In my former life, when I served as a conference president, the pastor of one of our churches that was predominantly Ghanaian, called me frequently at home. He would call at about 7:00 in the morning while I was preparing to leave for work. The conversation between the pastor and me usually went like this:
Pastor: “Hello Uncle.” I: “Hello Pastor.” “How are you, Uncle?” “I am well. Pastor.” “And how is Auntie?” “She is well.” By this time, I am saying to myself, “get to the point, Pastor. I have to go soon. But he just continued calmly and asked again, “How are you, Uncle?” He later learned the names of my three children and would inquire about each of them by name. After asking about each family member, he would say something such as, “Uncle, one shepherd cannot care for the sheep; you need to visit your children, and when you come bring a gift.” Paraphrase: “My church needs an additional pastor. Please visit us soon, and when you come, please announce that you are giving us an assistant pastor.”
While I was all perturbed about getting out of the house on time because I had to do this and that, the pastor took his time to build relationship in an unhurried manner. In fact, there is much that people from his part of the world could teach us Westerners about slowing down the pace of life in an effort to pay attention to some things that may be more important than those things that occupy our lives and attention daily.
In Psalm 46:10, the Psalmist in expressing the thoughts of God says, “Be still, and know that I am God…” No doubt, you have heard a number of sermons and devotionals on this verse of scripture. Preachers and writers have had different emphases or nuanced interpretations of this invitation. For some, “Be still” means “Don’t worry.” For some, the emphasis is on knowing that God is whom He says He is and that He will do what He says He will do. And still for some, the emphasis is on the contrast between our limitations and the immeasurable vastness of God. But one interpretation that is as valid as the others is just being still at times – away from work, chores, social media and even those whom we love. It is important for each one of us to have a period of solitude during the course of each day.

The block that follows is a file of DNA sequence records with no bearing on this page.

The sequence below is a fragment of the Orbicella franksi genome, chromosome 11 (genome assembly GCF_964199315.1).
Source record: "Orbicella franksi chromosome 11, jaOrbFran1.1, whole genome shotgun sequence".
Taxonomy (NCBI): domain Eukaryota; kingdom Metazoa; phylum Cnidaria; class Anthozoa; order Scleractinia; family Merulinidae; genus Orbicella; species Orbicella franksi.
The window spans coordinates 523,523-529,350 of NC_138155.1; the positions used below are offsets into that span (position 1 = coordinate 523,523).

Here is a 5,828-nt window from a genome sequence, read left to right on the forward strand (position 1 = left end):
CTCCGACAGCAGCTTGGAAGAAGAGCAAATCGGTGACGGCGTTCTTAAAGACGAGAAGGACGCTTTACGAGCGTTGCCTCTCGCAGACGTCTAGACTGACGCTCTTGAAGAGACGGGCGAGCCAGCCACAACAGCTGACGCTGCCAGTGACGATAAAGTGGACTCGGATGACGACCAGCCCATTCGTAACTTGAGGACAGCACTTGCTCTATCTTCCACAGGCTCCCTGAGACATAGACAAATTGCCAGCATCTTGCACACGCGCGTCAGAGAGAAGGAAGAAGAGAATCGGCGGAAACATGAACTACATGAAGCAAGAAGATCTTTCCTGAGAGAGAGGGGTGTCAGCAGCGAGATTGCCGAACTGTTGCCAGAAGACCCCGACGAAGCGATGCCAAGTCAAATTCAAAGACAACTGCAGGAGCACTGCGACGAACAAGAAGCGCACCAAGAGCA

Chapter 15 of Kent Nerburn’s book, “Letters to my Son,” is titled, “Loneliness and Solitude.” Writing to his son, Kent says, “You should spend more time alone. I don’t mean just minutes and hours, but days and, if the opportunity presents itself, weeks. Time spent alone returns to you a hundred-fold, because it is the proving ground of the spirit…. You quickly find out if you are at peace with yourself or if the meaning of your life is found only in the superficial affairs of the day. And if it is in the superficial affairs of the day, the time you spend alone will throw you back upon yourself in a way that will make you grow in wisdom and inner strength.”
For the past few months, we have been teaching the essential place of community in the lives of our Sligo members, and we will keep doing so. But at the same time, we must remember that the Christian life is lived not only in communion, but also in solitude – time alone with God, time alone with ourselves and our thoughts. Jesus is our supreme example.
“The priority of Jesus’ solitude and silence is everywhere in the Gospels. It’s how he began his ministry. It’s how he made important decisions. It’s how he dealt with troubling emotions like grief. It’s how he dealt with the constant demands of his ministry and cared for his soul. It’s how he taught his disciples. It’s how he prepared for important ministry events. It’s how he prepared for his death on the cross.” Bill Gaultiere, Soul Shepherding, Jesus’ Solitude and Silence, February 27, 2013.
“To be truly happy in life, you must learn the lesson of solitude. It is not hard to learn. You must only learn to be still. You must resist the restlessness and the chatter and the clutter until you can break free into the space where time has no measure and longing ceases to exist. Be patient. Be accepting. Solitude is a place you reach, not a decision you make.” Nerburn.
Perhaps Blaise Pascal was right when he wrote, “All man’s miseries derive from not being able to sit in a quiet room alone.”
Don W McFarlane